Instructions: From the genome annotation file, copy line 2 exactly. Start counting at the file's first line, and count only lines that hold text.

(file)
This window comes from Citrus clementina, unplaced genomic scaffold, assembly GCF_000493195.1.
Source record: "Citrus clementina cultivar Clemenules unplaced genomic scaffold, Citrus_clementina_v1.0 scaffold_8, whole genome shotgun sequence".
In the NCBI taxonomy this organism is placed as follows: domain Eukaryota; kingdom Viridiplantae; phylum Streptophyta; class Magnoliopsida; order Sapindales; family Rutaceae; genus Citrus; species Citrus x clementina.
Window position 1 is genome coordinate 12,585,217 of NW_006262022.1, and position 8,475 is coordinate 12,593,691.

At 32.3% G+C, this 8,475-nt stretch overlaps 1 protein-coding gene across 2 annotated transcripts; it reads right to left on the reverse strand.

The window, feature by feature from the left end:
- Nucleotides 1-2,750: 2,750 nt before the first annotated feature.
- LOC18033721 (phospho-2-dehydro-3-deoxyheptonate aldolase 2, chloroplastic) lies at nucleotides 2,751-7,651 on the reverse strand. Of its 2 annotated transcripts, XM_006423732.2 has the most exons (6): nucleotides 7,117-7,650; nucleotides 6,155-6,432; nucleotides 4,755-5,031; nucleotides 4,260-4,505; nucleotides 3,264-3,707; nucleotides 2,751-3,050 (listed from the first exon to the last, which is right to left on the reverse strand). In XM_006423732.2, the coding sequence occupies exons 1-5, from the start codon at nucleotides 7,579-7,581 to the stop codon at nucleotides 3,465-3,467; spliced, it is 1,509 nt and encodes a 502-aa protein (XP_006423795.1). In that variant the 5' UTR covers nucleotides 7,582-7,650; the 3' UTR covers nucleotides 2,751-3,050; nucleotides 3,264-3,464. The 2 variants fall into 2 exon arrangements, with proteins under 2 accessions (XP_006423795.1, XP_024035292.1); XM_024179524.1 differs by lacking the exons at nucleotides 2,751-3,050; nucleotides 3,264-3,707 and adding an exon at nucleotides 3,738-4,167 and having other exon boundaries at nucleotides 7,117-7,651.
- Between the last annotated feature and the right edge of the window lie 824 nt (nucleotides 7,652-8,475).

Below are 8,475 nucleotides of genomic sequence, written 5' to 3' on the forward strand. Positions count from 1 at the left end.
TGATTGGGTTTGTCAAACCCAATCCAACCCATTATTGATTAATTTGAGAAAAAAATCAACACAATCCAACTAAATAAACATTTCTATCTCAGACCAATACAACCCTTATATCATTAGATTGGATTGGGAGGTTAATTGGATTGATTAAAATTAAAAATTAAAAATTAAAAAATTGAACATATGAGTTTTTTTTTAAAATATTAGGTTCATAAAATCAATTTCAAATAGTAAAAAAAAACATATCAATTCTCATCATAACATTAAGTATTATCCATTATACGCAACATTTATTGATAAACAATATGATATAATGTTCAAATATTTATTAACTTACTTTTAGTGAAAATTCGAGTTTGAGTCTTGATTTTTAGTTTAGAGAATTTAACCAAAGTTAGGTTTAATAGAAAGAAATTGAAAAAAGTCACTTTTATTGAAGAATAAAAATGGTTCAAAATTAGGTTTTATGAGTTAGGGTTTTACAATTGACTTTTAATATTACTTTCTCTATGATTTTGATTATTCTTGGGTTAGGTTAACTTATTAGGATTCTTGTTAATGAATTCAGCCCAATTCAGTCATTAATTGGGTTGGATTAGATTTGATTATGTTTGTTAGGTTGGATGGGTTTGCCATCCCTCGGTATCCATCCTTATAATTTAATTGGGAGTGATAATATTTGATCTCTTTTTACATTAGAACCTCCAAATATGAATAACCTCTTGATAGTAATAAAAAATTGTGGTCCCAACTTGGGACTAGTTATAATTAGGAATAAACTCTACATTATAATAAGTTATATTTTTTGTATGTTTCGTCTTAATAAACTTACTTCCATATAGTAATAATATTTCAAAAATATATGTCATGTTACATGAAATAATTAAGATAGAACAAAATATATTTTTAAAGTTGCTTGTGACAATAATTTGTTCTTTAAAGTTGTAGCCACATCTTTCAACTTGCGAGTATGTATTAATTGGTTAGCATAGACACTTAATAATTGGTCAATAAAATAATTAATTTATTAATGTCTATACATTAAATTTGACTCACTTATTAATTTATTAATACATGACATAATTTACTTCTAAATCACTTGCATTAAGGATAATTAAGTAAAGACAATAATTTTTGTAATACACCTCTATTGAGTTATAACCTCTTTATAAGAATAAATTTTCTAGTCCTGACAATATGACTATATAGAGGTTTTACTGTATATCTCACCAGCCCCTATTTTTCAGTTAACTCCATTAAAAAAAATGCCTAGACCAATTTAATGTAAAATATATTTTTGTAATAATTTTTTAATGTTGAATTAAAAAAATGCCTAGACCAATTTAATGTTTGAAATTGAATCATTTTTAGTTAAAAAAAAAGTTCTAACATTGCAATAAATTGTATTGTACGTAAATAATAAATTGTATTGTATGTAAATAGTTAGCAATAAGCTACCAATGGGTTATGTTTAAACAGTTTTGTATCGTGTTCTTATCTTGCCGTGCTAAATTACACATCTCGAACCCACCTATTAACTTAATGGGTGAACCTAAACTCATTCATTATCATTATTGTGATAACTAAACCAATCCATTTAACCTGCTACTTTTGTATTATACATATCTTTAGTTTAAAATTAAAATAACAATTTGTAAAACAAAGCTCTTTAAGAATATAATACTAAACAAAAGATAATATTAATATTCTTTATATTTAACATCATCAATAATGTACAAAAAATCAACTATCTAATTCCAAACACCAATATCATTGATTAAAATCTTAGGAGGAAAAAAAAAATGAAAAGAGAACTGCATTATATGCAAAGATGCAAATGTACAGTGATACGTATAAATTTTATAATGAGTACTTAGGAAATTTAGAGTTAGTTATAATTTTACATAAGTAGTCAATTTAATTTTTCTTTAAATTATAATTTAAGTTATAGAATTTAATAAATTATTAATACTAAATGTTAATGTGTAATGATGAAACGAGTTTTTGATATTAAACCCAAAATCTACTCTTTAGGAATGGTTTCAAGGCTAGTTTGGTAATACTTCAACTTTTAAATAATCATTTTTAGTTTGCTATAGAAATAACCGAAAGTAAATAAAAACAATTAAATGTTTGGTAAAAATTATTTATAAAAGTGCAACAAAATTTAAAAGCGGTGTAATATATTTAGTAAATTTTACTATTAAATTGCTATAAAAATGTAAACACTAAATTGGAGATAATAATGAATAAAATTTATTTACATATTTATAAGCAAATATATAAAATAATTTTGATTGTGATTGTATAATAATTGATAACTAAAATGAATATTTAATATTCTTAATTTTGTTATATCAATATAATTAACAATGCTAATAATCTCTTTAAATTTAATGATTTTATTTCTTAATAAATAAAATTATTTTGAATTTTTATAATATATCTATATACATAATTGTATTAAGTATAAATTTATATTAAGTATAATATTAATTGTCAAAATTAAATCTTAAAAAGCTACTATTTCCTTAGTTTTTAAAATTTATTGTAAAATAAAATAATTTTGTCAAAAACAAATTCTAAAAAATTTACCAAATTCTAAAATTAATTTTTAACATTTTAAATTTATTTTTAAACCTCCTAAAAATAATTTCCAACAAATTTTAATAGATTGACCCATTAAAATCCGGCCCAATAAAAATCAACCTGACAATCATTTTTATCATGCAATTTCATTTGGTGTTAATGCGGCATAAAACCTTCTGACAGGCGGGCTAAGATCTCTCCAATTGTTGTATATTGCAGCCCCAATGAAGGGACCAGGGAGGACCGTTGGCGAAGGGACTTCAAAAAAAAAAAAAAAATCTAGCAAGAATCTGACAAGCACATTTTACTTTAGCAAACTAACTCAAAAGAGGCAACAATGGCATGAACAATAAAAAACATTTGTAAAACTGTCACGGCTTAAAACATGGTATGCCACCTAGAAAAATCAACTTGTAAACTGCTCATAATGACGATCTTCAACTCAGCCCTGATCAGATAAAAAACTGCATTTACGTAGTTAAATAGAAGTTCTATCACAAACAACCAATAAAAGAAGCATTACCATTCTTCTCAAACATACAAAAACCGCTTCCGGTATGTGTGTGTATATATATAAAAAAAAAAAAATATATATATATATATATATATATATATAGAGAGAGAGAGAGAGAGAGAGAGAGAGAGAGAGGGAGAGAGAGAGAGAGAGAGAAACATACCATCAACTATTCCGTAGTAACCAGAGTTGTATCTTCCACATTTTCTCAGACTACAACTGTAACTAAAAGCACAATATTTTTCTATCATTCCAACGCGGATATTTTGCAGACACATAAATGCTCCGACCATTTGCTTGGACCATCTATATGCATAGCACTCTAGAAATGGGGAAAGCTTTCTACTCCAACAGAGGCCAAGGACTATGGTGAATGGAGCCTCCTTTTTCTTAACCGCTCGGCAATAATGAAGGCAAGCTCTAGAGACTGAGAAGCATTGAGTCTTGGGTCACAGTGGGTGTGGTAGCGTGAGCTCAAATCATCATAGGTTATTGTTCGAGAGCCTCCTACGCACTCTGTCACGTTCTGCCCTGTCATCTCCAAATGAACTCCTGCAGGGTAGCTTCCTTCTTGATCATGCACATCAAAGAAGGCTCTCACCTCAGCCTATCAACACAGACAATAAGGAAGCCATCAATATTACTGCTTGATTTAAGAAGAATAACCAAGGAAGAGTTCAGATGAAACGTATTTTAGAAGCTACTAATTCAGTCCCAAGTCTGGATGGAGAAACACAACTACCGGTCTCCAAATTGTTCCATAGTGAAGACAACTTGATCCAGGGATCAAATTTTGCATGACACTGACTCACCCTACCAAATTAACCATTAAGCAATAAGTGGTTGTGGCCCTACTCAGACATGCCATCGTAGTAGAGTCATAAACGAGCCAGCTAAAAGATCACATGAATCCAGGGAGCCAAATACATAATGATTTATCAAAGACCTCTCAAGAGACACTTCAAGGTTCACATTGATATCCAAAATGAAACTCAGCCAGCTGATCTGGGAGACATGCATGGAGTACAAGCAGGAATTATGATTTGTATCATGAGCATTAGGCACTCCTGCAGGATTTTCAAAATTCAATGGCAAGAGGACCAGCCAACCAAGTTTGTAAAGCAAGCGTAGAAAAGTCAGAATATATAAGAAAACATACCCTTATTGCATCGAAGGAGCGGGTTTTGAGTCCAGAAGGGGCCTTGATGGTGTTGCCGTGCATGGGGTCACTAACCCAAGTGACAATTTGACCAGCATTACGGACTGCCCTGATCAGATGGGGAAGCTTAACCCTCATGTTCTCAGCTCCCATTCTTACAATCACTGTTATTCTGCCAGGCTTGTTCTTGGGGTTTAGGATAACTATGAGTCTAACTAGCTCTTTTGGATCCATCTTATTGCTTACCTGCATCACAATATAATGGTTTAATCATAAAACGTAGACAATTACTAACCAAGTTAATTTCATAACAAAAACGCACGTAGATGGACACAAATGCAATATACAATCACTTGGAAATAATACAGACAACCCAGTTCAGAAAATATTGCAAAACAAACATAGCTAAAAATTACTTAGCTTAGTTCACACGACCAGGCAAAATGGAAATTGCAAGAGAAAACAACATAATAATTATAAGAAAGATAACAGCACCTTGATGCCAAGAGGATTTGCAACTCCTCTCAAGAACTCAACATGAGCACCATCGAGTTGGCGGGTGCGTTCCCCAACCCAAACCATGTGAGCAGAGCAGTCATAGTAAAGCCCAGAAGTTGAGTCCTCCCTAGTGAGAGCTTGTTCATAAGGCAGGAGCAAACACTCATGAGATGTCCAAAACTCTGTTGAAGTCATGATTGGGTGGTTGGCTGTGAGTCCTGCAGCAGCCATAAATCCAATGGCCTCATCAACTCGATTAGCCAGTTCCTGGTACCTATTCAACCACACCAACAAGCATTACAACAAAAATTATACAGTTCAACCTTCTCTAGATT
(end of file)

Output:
Source record: "Citrus clementina cultivar Clemenules unplaced genomic scaffold, Citrus_clementina_v1.0 scaffold_8, whole genome shotgun sequence".